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Personal Narrative Essay Definition

What is a Personal Narrative Essay? 

A personal narrative essay is also referred to as short storytelling. It depends on the writer's type of story they want to tell the readers. This type of essay can be composed of the personal experience of the writer. 

A personal narrative essay is usually written in the first person participle. It helps to depict a clear narrative that’s focused on a specific moment.

Usually, high school students are usually assigned to write such essays. Writing these essays helps them to enhance creative writing skills. Also, they help to provide insight into a student’s personal life. 

To write a personal narrative essay, the writer specifies a plot around which the entire essay revolves. Moreover, the plot should also discuss the characters that have played some part in the story.

Sample Personal Narrative Essay (PDF)

How to Start a Personal Narrative Essay?  

The personal narrative essay requires a balance between objectivity and subjectivity. To write about an event or situation with significance, you must first identify what's important to share with the readers.

As with other types of writing - there are some guidelines you need to follow some guidelines. These are;

1. Choose the Right Topic 

A good topic can not just make your essay look good, but also it will make the writing process much easier. Since personal narrative essays are written on personal experiences and thoughts, make sure you choose your most interesting experience. 

Keep in mind that the topic you choose matches the intended audience. It is the reader who decides the scope and success of your essay.

2. Choose a Theme 

You can also choose a theme for your essay. This will help you focus on what you want to say. You can use your personal experiences to explore the theme in depth.  For example, if you choose the theme of love, you could talk about your experience of love with your sister(s).  Alternatively, you can start writing out the story and see if any ideas might relate to a bigger theme. When you are writing, pay attention to any ideas that keep coming up. See if they might be related to a bigger topic.

3. Create a Thesis Statement 

The thesis statement is the most important sentence and tells the reader what your essay will be about.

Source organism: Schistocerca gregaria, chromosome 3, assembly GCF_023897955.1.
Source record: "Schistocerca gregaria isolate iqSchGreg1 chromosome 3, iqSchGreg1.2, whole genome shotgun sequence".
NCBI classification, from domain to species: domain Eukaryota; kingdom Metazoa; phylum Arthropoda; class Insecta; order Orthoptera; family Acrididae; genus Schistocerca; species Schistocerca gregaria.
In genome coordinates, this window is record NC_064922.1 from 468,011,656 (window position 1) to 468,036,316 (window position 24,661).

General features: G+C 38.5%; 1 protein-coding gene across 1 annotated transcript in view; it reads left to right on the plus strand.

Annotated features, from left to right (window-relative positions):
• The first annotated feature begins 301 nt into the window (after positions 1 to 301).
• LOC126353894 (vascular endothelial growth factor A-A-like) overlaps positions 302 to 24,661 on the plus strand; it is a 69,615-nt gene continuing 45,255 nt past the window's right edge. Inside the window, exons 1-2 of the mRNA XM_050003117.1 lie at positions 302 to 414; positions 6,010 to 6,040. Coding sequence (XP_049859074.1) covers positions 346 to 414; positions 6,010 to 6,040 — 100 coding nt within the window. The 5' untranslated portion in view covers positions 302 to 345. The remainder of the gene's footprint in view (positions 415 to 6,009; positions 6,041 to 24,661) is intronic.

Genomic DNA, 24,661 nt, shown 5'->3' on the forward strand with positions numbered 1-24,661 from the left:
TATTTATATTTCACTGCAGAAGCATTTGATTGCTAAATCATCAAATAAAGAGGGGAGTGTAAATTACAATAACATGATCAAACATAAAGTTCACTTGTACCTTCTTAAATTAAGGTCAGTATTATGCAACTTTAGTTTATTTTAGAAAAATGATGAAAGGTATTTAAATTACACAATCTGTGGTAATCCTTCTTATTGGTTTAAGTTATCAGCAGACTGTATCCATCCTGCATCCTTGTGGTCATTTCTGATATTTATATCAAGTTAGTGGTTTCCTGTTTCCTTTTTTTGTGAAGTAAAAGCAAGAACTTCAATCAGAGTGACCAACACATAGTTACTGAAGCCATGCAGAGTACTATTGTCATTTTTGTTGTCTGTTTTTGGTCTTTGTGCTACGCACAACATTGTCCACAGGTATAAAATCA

In a personal narrative essay, the thesis statement can briefly explore the story's events. Or it can tell the reader about the moral or lesson learned through personal experience. The thesis statement can also present the main theme of the essay. 

For example, if you are writing an essay about your personal experience as a refugee. You may have a thesis statement that presents the theme of freedom.

Check out more thesis statement examples to learn how to write one!

4. Create an Outline 

Once you have your topic, it is time that you create an outline for your essay. The essay outline is an essential element of an essay. It keeps the whole composition in an organized order. 

Also, it helps the reader through the essay. With the help of an outline, a writer can provide logic for the essay. 

Personal Narrative Essay Outline

Being a student, you must know how important an outline is for an essay. It provides an organization with the whole content.

To create an outline for a personal narrative essay, you need to follow the following traditional method.

Introduction

These three major elements of a  narrative essay  are further elaborated down below.

The introduction is the most important part of essay writing. It is the first impression on the reader; by reading this part, the reader decides the quality of the essay. This part should be the most attention-grabbing part. 

It should have an attention-grabbing hook and some background information about the topic. Moreover, it should include the thesis statement, which explains the main idea of your essay.

Keep in mind that the essay introduction should always end with a transition sentence. This will make a logical connection with the rest of the essay. 

Personal Narrative Introduction Example

Body Paragraphs 

After the introduction, the body paragraphs are written. These paragraphs help you to explain the key elements of your personal narrative essay. 

In a standard personal narrative essay, there are usually three body paragraphs. These paragraphs help the writer to describe the subject of the essay in all possible aspects. 

With the help of these paragraphs, the writer describes their point of view to the readers. To support the essay, the time and place of the event happening are also mentioned. Moreover, these paragraphs have all the information about the characters. 

Keep in mind that a body starts with a topic sentence . This sentence is a kind of introductory sentence for that particular paragraph.

Another important thing you need to keep in mind is the order in which you will present the details. Make sure that you use chronological order for this purpose. 

Personal Narrative Body Example

In conclusion, you need to provide the climax of the story.